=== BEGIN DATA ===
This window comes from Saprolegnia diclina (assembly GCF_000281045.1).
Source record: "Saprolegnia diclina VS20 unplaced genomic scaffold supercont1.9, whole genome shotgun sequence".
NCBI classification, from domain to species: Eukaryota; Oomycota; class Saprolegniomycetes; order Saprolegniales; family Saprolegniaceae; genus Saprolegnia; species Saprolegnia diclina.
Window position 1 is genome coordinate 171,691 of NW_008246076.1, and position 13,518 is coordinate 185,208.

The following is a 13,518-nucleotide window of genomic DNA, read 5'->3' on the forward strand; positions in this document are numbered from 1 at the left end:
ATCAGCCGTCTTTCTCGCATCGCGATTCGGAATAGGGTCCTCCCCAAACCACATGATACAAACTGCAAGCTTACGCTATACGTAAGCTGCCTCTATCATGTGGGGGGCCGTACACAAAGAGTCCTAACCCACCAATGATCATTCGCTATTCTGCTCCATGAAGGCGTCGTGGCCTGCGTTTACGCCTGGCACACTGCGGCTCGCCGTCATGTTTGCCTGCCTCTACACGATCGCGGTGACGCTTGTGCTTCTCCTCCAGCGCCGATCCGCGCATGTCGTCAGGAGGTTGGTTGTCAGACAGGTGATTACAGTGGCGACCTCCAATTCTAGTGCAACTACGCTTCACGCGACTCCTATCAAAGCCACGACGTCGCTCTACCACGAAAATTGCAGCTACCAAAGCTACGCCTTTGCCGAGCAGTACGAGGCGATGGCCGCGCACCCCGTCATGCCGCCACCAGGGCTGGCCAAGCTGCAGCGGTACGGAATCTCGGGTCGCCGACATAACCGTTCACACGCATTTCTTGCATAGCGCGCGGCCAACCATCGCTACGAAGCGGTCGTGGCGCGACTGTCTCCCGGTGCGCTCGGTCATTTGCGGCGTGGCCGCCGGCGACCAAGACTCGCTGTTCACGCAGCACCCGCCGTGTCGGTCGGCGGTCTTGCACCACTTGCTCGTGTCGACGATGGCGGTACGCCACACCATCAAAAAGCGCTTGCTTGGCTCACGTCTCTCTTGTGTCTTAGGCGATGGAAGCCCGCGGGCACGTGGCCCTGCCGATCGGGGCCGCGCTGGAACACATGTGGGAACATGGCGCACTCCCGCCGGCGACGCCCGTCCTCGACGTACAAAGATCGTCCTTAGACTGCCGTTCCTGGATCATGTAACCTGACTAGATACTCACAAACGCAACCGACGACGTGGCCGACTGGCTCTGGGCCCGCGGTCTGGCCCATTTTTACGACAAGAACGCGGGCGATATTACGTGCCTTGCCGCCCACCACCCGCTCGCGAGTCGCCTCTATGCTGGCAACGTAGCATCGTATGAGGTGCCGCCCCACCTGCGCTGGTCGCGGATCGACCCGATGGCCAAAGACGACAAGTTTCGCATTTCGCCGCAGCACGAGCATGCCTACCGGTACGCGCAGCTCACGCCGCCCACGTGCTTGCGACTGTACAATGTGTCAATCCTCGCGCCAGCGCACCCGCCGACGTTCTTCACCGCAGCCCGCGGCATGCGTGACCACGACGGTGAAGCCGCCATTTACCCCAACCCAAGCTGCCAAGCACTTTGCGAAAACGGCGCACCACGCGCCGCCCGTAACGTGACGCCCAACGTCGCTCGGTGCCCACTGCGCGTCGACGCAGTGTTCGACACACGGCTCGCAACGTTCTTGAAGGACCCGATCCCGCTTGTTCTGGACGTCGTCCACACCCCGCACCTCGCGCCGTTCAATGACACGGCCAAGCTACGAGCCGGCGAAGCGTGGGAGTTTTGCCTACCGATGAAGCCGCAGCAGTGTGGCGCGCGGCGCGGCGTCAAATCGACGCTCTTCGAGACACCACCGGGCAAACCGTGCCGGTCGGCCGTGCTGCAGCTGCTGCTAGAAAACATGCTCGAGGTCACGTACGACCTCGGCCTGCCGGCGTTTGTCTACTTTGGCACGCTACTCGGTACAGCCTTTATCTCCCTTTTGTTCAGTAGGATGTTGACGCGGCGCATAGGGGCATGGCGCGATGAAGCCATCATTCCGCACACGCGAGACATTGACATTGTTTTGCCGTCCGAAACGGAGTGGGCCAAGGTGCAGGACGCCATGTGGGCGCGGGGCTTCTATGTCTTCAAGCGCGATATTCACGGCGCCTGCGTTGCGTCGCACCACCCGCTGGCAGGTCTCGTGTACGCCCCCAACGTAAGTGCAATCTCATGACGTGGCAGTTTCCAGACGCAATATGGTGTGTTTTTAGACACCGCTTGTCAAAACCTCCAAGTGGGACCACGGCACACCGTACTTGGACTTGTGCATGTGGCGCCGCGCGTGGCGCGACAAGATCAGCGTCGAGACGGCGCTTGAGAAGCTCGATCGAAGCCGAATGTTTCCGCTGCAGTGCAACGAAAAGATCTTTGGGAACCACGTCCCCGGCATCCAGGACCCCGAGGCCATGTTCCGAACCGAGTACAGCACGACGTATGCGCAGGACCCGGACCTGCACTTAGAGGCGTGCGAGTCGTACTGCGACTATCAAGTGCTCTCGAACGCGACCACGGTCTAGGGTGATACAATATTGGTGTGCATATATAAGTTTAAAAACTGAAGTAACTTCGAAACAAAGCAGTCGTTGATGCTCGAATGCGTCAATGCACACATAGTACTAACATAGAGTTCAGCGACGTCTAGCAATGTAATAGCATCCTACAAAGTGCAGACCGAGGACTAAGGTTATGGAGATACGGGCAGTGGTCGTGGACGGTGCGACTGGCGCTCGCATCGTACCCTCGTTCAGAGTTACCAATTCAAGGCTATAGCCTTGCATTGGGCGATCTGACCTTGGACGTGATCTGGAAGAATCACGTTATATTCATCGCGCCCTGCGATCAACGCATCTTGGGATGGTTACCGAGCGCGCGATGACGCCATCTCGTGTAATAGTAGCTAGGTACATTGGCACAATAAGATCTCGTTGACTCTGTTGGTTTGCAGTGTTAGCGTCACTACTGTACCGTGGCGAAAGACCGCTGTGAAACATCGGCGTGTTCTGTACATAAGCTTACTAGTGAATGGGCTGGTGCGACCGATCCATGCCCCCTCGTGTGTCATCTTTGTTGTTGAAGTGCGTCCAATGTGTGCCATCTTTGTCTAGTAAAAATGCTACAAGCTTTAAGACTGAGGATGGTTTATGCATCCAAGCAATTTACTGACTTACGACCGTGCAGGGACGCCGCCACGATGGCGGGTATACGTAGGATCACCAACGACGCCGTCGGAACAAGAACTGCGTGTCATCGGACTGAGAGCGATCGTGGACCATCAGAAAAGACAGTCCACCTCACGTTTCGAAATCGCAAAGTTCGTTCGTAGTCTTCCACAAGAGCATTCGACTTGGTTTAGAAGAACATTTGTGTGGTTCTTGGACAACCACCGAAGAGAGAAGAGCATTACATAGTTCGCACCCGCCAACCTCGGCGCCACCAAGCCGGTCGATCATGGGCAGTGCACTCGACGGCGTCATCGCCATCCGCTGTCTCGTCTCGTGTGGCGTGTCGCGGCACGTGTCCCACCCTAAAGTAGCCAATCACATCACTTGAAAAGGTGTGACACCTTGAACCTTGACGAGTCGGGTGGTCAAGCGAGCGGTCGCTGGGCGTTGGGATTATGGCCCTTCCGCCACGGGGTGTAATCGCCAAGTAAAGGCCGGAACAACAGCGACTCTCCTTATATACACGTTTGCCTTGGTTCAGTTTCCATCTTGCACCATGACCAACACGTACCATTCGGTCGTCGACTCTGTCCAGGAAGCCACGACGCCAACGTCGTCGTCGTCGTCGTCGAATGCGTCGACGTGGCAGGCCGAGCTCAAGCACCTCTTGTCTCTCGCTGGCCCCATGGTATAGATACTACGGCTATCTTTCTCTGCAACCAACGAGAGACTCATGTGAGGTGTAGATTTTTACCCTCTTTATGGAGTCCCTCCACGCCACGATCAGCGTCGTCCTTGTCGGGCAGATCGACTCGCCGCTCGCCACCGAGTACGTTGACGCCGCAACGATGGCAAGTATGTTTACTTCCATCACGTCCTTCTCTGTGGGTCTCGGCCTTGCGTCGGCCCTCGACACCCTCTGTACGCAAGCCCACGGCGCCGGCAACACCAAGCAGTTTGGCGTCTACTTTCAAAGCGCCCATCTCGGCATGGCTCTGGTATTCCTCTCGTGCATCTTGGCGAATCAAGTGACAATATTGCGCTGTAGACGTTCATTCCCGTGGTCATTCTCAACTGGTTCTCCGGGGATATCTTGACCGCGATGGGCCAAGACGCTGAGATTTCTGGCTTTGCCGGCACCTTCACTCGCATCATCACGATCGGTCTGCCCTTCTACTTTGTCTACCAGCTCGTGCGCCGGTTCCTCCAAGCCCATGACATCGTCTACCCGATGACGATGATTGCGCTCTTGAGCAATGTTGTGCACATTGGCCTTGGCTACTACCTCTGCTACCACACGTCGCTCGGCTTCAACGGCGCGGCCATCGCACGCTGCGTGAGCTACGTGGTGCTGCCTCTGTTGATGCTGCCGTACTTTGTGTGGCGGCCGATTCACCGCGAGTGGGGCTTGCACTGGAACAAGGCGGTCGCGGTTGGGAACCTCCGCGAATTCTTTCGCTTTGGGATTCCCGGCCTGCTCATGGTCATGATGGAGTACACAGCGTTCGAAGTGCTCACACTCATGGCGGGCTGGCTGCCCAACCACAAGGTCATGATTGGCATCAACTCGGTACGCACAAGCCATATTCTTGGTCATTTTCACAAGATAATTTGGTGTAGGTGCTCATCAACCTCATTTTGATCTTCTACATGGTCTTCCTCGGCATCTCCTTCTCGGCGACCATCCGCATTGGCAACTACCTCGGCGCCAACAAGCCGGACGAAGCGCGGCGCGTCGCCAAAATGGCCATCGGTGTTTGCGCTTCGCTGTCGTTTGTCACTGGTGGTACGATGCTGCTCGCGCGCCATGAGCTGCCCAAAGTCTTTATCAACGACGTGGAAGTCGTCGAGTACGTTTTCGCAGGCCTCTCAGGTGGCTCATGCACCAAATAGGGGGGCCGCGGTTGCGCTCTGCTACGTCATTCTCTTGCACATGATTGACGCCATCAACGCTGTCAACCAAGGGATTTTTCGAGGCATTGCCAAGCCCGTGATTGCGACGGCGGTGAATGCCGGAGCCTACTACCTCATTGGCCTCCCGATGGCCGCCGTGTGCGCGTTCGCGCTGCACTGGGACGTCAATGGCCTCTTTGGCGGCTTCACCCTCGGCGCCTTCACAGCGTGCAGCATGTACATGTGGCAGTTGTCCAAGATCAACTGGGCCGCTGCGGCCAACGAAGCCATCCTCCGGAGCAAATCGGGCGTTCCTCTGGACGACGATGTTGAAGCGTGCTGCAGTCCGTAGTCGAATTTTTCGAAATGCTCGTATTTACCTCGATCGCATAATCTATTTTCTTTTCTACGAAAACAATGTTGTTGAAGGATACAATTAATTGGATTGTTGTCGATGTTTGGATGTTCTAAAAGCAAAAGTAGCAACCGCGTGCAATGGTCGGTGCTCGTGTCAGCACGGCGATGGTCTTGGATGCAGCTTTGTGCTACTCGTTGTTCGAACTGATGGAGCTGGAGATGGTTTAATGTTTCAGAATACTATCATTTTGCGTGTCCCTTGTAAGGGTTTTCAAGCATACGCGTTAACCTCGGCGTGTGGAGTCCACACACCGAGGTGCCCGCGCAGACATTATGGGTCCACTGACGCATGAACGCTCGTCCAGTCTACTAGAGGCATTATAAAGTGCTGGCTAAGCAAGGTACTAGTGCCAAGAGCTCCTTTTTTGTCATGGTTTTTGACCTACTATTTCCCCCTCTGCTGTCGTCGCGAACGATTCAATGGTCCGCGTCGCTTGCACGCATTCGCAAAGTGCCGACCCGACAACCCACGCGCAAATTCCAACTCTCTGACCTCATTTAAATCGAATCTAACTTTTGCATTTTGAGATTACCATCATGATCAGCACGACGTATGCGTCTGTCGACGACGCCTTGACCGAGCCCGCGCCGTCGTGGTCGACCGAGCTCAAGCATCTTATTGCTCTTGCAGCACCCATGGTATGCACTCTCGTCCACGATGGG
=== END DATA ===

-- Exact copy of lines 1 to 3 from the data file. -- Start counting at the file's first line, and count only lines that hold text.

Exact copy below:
This window comes from Saprolegnia diclina (assembly GCF_000281045.1).
Source record: "Saprolegnia diclina VS20 unplaced genomic scaffold supercont1.9, whole genome shotgun sequence".
NCBI classification, from domain to species: Eukaryota; Oomycota; class Saprolegniomycetes; order Saprolegniales; family Saprolegniaceae; genus Saprolegnia; species Saprolegnia diclina.